Christine (not her real name) says the transvaginal mesh side effects began just a few months after it was implanted. “I was getting constant infections because my bladder wasn’t emptying properly,” she says, “and we had problems with our sex life, to the point where we almost broke up over so many arguments.”
Because some of the mesh had eroded into Christine’s vaginal wall, it was poking and jabbing her husband. Sex hurt for both of them but Christine’s doctor said he could fix that, and she was referred to a urologist. Christine had no idea that the mesh was the problem.
“If somebody told me that the mesh could move and cause these complications, I would rather have suffered with a little leakage, which is nothing compared to what I have gone through with this TVM.”
Christine kept a diary: she noted every doctor appointment and conversation; she kept a detailed record of symptoms and surgeries, which might prove invaluable in court.
Christine had a cystoscopy - a procedure used to see inside your urinary bladder and urethra. “The urologist said it wasn’t where it was supposed to be; it was further up the urethra. He did a mesh excision that hurt and it was very degrading. He took out the part that had eroded and told me that some mesh was still there. He also said that I might need a bladder operation.
“Still having bladder problems and my husband says sex is hurting again so the mesh has moved again. Back to the urologist for a urodynamics test - to check incontinence - which is another degrading test: they watch you pee. He couldn’t find anything so I had another cystoscopy, which showed more erosion. I went through another mesh excision.
“The urologist put in a continual suture and I asked if this was going to happen again. ‘If it does you had better find yourself another surgeon,’ he said, patting himself on the back and meaning it won’t happen again. And another six weeks without sex. I asked him about scar tissue. He said that is usually soft tissue and cannot hurt your partner.”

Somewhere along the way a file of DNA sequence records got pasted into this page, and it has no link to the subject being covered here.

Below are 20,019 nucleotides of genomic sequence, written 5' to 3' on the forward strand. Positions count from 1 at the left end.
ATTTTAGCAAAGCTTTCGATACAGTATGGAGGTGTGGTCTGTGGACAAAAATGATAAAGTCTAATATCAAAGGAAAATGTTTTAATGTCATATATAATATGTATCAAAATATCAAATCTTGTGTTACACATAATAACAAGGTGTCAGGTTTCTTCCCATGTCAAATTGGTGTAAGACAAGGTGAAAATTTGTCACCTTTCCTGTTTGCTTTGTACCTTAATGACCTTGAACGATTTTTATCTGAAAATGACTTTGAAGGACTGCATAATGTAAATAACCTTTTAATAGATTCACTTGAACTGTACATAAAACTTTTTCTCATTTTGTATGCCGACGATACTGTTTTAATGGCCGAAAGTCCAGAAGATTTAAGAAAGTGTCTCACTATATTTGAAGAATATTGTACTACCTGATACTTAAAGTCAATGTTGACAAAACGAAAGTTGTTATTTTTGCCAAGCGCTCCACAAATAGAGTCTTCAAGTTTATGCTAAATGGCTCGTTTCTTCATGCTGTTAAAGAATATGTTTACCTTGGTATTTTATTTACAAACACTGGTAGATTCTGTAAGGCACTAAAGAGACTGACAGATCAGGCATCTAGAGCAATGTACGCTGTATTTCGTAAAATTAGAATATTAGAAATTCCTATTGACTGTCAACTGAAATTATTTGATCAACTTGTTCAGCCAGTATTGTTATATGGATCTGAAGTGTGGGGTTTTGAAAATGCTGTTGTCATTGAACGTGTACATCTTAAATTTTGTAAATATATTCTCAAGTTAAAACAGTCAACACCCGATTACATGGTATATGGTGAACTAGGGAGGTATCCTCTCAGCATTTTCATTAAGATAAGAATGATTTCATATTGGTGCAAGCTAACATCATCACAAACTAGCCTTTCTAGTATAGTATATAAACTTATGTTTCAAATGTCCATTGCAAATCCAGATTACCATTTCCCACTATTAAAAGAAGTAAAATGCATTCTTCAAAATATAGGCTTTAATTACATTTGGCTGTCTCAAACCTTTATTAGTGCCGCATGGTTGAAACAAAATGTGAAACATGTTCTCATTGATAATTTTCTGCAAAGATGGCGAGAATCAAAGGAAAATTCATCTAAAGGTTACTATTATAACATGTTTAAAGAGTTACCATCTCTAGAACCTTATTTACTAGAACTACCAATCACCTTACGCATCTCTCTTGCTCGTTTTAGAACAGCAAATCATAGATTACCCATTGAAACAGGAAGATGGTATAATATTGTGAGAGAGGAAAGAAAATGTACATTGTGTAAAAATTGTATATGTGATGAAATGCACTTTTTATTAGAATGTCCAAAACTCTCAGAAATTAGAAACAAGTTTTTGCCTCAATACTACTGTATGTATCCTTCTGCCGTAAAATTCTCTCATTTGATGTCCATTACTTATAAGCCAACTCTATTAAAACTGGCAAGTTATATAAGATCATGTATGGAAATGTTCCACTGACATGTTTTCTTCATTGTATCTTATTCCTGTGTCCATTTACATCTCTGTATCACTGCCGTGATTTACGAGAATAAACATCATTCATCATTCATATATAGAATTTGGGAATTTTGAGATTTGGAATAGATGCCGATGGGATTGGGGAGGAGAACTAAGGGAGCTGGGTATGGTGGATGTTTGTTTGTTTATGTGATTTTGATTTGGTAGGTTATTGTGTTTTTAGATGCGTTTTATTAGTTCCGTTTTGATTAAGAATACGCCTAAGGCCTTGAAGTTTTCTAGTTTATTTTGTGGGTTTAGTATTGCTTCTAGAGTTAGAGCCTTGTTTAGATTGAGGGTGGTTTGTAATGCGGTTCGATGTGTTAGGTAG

“We waited six weeks and it happened again, my husband got jabbed. I couldn’t get scheduled for another mesh excision until January. No sex.”
“The urologist finally said the transvaginal mesh could have been defective, in a bad lot. He said four other patients are going through the same thing as me. He also said that if I have any more problems I have to go upstairs for an operation instead of all these excisions. And there wasn’t much mesh left by now.”
“It happened yet again. I called the urologist’s office and asked his receptionist if I could be allergic to the mesh. She said it is frustrating for the doctor. What about me and my husband?”
“I had to fly to another city and have surgery. ‘I bet you wish you never had this transvaginal mesh,’ the nurse said. This surgery was supposed to clean up everything once and for all and they planned to put in another mesh made from my own body parts.”
“I had the mesh from my body implanted. After that surgery I couldn’t pee at all and had to stay in hospital until I could. I was sent home with a catheter to be removed after one week. I had to measure pee every time, and if that didn’t work, a home care nurse would come in.”
“I still couldn’t control my urine and had to wear pads. This incontinence is way beyond my first issues with coughing and sneezing. So I went back to the urologist with pee issues. He said the last surgery was more invasive and healing could take up to three months but a lot of issues could clear up over time. If the desire to pee occurs and I cannot go, I have to come back in six months and maybe I will need medication.
“By mid-April I was having one bladder infection after another and yeast infections. I was on a daily antibiotic and antidepressants.”
“My daughter was getting married. I was so frustrated with trying to pee and nothing coming out. The doctor said my bladder isn’t emptying for all these reasons: infections, muscle deterioration and more.
“I had to start self-catheterizing. I had to get taught how to do that at a different hospital, another extremely degrading and embarrassing procedure. And I am still doing that.”
“I had another urodynamics test, which showed a blockage. I needed another surgery to open things up and the urologist said things should work this time. I went to physiotherapy and did everything to fix my muscles. It turns out that my own mesh was put in too tightly so I had to get that repaired. I saw another specialist in Calgary and nothing has improved.”
READ MORE TRANSVAGINAL MESH LEGAL NEWS
She is still in pain with constant infections and is suffering from depression. Who wouldn’t be? Now she has two choices: live with these issues or try botox in her bladder. Christine’s doctor cannot promise that botox will work and she would need injections every three months. Or she could end up wearing a catheter all the time.
“I recently decided to file a claim - it took me so long because I am so embarrassed. I’m in a no-win situation so I decided there is nothing I can do except file a transvaginal mesh lawsuit. Needless to say, this supposed simple procedure has ruined my life. And my husband isn’t too happy either.”